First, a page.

Walmart offers to sweeten valuation for large stake in Flipkart

Walmart Stores Inc, the world's biggest brick-and-mortar retailer that operates a chain of hypermarkets, discount department stores, is offering to double the valuation of Flipkart to about $20 billion for a large stake in the Indian ecommerce major.

The ongoing talks between Walmart and the Indian etailer entail multiple options, including one to buy out Flipkart's numerous early shareholders, paving the way for a gaining a substantial interest, according to a Times of India report citing people in the know.

It was reported at the beginning of this month that Walmart was in advanced talks to acquire a significant minority stake in Flipkart, and a deal could be finalised by March.

Walmart chief executive officer Doug McMillon led a delegation on a visit to Flipkart's Bengaluru office in late January in this connection. The other members of the team included Walmart ecommerce chief executive Marc Lore and Judith McKenna, founder of Jet.com which was acquired by Walmart in 2016, who took over as president and CEO of Walmart International on 1 February.

Both Walmart and Flipkart had refused to comment at the time on what they called market rumours and speculation. They have refused to comment on the latest reports as well.

Earlier too, back in September 2016, Reuters had reported that Walmart was keen on a stake in Flipkart.

At present, SoftBank is the largest shareholder in Flipkart with a 23.6 per cent stake followed by Tiger Global with 20.5 per cent and Naspers with 13 per cent. Founders Binny Bansal and Sachin Bansal (who are not related) hold around 10 per cent.

After SoftBank's infusion of $100 billion last year, Flipkart had reported that the deal takes its cash reserves to over $4 billion. The Softbank investment added to the $1.4 billion that Flipkart raised in March last year from EBay, Microsoft and Tencent.

Walmart could spend anywhere between $5-10 billion if the offer to buy a large stake finds favour with Flipkart, making it one of the largest cross-border deals in India, according to TOI's sources.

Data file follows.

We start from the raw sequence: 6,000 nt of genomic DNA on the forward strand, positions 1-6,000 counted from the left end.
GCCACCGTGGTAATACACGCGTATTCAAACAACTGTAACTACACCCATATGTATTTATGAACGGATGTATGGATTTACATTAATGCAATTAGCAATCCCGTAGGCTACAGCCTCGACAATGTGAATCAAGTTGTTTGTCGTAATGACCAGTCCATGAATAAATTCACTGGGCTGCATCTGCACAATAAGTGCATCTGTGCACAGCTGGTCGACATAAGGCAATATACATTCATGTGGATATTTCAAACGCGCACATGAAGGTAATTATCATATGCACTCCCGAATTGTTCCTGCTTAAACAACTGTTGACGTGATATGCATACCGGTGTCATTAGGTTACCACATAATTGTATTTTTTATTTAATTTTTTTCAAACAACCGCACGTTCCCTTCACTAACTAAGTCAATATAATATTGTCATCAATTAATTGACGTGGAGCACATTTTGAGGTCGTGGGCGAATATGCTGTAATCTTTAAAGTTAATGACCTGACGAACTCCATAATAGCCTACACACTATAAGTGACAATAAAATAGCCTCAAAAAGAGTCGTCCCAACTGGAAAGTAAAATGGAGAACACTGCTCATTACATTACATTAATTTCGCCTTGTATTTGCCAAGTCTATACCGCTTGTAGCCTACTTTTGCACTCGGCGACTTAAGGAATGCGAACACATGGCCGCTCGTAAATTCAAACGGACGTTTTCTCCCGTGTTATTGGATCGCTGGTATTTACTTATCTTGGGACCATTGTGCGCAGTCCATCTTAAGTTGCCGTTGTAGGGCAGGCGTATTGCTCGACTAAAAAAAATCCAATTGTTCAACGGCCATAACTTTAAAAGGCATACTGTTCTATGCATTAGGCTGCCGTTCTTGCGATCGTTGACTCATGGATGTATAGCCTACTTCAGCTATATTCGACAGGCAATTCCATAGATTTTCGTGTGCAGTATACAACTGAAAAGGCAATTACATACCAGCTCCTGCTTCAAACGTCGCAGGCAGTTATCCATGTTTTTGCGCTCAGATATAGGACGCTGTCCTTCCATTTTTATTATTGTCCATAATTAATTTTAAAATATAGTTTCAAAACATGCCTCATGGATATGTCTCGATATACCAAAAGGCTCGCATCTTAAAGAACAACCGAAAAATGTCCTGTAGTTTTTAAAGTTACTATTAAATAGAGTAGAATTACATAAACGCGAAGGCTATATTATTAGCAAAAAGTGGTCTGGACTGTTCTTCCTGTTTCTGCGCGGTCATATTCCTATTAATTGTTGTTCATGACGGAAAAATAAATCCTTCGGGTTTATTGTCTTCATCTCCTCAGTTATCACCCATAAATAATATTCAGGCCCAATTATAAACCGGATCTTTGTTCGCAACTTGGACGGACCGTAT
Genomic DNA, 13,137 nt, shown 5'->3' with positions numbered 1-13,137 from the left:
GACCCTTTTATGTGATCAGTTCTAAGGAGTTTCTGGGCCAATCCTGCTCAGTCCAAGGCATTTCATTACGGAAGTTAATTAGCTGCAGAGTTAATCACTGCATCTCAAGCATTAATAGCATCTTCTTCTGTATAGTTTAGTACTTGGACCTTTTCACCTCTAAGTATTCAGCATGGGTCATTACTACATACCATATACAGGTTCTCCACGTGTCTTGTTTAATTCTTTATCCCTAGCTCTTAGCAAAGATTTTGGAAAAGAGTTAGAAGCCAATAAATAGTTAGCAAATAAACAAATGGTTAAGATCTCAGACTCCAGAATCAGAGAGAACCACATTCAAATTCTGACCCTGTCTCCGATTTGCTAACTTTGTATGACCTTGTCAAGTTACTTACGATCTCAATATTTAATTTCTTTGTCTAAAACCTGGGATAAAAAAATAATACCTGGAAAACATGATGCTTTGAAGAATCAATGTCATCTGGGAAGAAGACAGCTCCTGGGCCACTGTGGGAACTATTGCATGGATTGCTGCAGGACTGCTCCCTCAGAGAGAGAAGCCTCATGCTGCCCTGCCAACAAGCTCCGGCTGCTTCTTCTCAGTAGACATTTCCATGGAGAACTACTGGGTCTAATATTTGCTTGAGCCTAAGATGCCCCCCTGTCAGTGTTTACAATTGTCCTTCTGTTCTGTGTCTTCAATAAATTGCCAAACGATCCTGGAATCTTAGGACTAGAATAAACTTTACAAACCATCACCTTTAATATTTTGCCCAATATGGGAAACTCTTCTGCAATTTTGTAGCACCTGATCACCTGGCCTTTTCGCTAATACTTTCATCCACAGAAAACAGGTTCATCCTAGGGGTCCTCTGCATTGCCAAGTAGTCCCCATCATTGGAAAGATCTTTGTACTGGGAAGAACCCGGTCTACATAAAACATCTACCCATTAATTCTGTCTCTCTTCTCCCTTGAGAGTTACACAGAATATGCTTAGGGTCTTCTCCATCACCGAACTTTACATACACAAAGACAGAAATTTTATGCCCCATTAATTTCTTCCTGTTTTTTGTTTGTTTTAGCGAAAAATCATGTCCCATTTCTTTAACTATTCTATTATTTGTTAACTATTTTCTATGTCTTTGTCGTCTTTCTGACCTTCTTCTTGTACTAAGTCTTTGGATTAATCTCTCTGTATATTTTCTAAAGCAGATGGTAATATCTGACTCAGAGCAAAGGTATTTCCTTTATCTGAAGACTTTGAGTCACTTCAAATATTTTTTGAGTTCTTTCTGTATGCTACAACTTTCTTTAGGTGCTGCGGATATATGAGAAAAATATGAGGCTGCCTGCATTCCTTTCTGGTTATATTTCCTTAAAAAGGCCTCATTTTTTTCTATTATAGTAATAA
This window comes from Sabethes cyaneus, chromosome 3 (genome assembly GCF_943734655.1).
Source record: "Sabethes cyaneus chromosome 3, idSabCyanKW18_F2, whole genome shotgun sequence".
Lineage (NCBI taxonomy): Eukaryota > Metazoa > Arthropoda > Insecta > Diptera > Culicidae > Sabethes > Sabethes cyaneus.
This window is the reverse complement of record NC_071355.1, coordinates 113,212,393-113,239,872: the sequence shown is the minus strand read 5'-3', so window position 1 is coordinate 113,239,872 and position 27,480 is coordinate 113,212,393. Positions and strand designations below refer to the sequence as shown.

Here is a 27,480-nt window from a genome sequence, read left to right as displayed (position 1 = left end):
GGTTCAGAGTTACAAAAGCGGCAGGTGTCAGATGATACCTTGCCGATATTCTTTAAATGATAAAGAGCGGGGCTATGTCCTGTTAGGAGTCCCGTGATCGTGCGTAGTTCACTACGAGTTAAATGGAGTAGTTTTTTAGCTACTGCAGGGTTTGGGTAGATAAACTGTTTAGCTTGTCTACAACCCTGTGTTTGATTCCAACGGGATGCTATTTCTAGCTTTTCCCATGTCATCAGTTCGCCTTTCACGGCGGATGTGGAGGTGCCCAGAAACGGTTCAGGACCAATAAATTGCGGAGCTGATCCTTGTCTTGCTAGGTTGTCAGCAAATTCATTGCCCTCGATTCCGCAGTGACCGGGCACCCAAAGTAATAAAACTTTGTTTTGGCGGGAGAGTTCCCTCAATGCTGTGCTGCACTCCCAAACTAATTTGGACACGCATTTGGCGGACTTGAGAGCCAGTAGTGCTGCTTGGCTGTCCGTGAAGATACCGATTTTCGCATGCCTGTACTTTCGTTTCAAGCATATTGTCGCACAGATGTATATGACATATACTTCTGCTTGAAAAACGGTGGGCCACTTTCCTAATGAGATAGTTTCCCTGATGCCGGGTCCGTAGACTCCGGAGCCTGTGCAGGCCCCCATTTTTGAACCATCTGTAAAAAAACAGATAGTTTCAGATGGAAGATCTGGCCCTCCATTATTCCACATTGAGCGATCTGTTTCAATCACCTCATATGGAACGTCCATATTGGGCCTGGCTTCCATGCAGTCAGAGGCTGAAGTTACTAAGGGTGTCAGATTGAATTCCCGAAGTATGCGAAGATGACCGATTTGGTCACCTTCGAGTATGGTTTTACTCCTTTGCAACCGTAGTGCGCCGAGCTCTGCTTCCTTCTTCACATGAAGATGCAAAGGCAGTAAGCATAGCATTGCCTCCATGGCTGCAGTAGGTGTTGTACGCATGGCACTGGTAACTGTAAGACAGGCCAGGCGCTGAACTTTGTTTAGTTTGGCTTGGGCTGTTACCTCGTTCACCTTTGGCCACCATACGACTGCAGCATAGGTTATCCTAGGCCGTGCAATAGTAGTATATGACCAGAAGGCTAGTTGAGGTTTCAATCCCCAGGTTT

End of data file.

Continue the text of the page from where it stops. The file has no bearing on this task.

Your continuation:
Walmart is firming up its interest in Flipkart almost eighteen months after the talks first began between the two companies. "Post the diligence, Walmart's offer involves one-fifth in primary capital with the rest of the transaction being secondary sale of shares to Walmart by existing investors. Walmart wants to start ahead of Amazon and India will be the only market where it can possibly do that by investing in Flipkart, which is being valued at $18-20 billion," one of the paper's sources said.

SoftBank, which through its Vision Fund ploughed $2.5 billion into Flipkart last year, is not expected to pare down its shareholding. The financing round, which was a combination of primary and secondary share purchases, had pegged Flipkart's blended valuation last year at around $10 billion.

While Flipkart's long list of early financial investors like Tiger Global may explore the Walmart offer to cash out, the response from some of the other significant shareholders in Flipkart, such as South African media and internet group Naspers and China's Tencent, to the Walmart proposal will be closely watched.

Discussions between Flipkart, which is fighting a bruising, cash-guzzling battle with Jeff Bezos's Amazon in India, and Walmart have passed the preliminary stages, though the final contours and timelines of the deal-making was still being decided, another ToI source said.

Walmart has been building alliances to counter Amazon, the Seattle-based online behemoth. Last month the retailer forged a partnership with Japan's Rakuten, as they announced a joint venture to sell online groceries in Japan and e-books and audio books in the US.

Walmart's recent investments in e-commerce have helped it shore its online revenues and grow it by 50 per cent in the US. A lot of the focus on online retail has come after Walmart acquired Jet.com for $3 billion and its founder Marc Lore came on board in late 2016. Lore is the president of Walmart.com.

It is starting to become clear that investors alone cannot help Flipkart fight deep-pocketed Amazon, which has billions of dollars to deploy in India. The stake sale to Walmart is a natural progression for India's largest consumer internet firm, industry commentators said.

Walmart, barred from multi-brand retail, operates 21 Best Price Modern Wholesale stores in India, but has never made a profit in the country. It will look to gain from the existing base of Flipkart customers, while the domestic online retailer will leverage from Walmart's extensive expertise in pricing and selection as it enters new categories like grocery and daily consumables.

Most third-party agencies peg the Flipkart group, along with its fashion portals Myntra and Jabong, ahead of Amazon in terms of sales. Revenues for Flipkart group increased 29 per cent to Rs 19,854 crore in the financial year ending March 2017, according to the regulatory filings made by the online retailer's parent company in Singapore as growth across the industry slowed (See: Flipkart's losses widen to Rs8,771 cr despite 29% rise in revenue).

Online retail, which grew at 133 per cent during 2014, has hit the slow lane over the past two years and is expected to have grown at 26 per cent in 2017, according to Forrester Research.